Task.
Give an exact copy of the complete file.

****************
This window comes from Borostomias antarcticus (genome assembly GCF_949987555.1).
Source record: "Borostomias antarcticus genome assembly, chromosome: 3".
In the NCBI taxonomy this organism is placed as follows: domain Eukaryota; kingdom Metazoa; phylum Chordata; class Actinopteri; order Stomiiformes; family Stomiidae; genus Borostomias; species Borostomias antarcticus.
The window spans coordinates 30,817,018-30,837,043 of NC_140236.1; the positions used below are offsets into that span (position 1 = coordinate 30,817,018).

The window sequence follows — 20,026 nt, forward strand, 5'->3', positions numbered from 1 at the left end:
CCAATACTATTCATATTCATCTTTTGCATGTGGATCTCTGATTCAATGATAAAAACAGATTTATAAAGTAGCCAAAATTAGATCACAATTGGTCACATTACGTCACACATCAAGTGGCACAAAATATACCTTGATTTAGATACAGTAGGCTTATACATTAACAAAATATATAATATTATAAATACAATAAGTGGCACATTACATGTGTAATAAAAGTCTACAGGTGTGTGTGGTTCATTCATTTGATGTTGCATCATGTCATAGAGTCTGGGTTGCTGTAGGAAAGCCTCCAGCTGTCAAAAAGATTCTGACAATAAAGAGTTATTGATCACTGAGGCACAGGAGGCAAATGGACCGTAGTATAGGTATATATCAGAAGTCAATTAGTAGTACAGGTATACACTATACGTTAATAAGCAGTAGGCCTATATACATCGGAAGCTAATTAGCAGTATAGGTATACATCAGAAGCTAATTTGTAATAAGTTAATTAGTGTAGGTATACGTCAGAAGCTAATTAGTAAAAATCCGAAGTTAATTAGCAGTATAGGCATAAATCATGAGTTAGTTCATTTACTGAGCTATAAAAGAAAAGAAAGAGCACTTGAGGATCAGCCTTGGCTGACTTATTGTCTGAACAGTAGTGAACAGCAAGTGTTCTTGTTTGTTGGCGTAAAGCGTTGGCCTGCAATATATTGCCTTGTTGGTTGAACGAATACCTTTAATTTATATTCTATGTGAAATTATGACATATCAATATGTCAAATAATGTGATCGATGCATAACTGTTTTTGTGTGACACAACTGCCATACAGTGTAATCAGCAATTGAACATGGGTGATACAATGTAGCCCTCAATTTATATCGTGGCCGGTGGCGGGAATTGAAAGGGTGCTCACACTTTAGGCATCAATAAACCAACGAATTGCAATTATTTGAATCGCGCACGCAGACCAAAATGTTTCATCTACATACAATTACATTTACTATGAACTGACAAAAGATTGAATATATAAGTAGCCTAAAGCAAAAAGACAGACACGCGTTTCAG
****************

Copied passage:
This window comes from Borostomias antarcticus (genome assembly GCF_949987555.1).
Source record: "Borostomias antarcticus genome assembly, chromosome: 3".
In the NCBI taxonomy this organism is placed as follows: domain Eukaryota; kingdom Metazoa; phylum Chordata; class Actinopteri; order Stomiiformes; family Stomiidae; genus Borostomias; species Borostomias antarcticus.
The window spans coordinates 30,817,018-30,837,043 of NC_140236.1; the positions used below are offsets into that span (position 1 = coordinate 30,817,018).

The window sequence follows — 20,026 nt, forward strand, 5'->3', positions numbered from 1 at the left end:
CCAATACTATTCATATTCATCTTTTGCATGTGGATCTCTGATTCAATGATAAAAACAGATTTATAAAGTAGCCAAAATTAGATCACAATTGGTCACATTACGTCACACATCAAGTGGCACAAAATATACCTTGATTTAGATACAGTAGGCTTATACATTAACAAAATATATAATATTATAAATACAATAAGTGGCACATTACATGTGTAATAAAAGTCTACAGGTGTGTGTGGTTCATTCATTTGATGTTGCATCATGTCATAGAGTCTGGGTTGCTGTAGGAAAGCCTCCAGCTGTCAAAAAGATTCTGACAATAAAGAGTTATTGATCACTGAGGCACAGGAGGCAAATGGACCGTAGTATAGGTATATATCAGAAGTCAATTAGTAGTACAGGTATACACTATACGTTAATAAGCAGTAGGCCTATATACATCGGAAGCTAATTAGCAGTATAGGTATACATCAGAAGCTAATTTGTAATAAGTTAATTAGTGTAGGTATACGTCAGAAGCTAATTAGTAAAAATCCGAAGTTAATTAGCAGTATAGGCATAAATCATGAGTTAGTTCATTTACTGAGCTATAAAAGAAAAGAAAGAGCACTTGAGGATCAGCCTTGGCTGACTTATTGTCTGAACAGTAGTGAACAGCAAGTGTTCTTGTTTGTTGGCGTAAAGCGTTGGCCTGCAATATATTGCCTTGTTGGTTGAACGAATACCTTTAATTTATATTCTATGTGAAATTATGACATATCAATATGTCAAATAATGTGATCGATGCATAACTGTTTTTGTGTGACACAACTGCCATACAGTGTAATCAGCAATTGAACATGGGTGATACAATGTAGCCCTCAATTTATATCGTGGCCGGTGGCGGGAATTGAAAGGGTGCTCACACTTTAGGCATCAATAAACCAACGAATTGCAATTATTTGAATCGCGCACGCAGACCAAAATGTTTCATCTACATACAATTACATTTACTATGAACTGACAAAAGATTGAATATATAAGTAGCCTAAAGCAAAAAGACAGACACGCGTTTCAG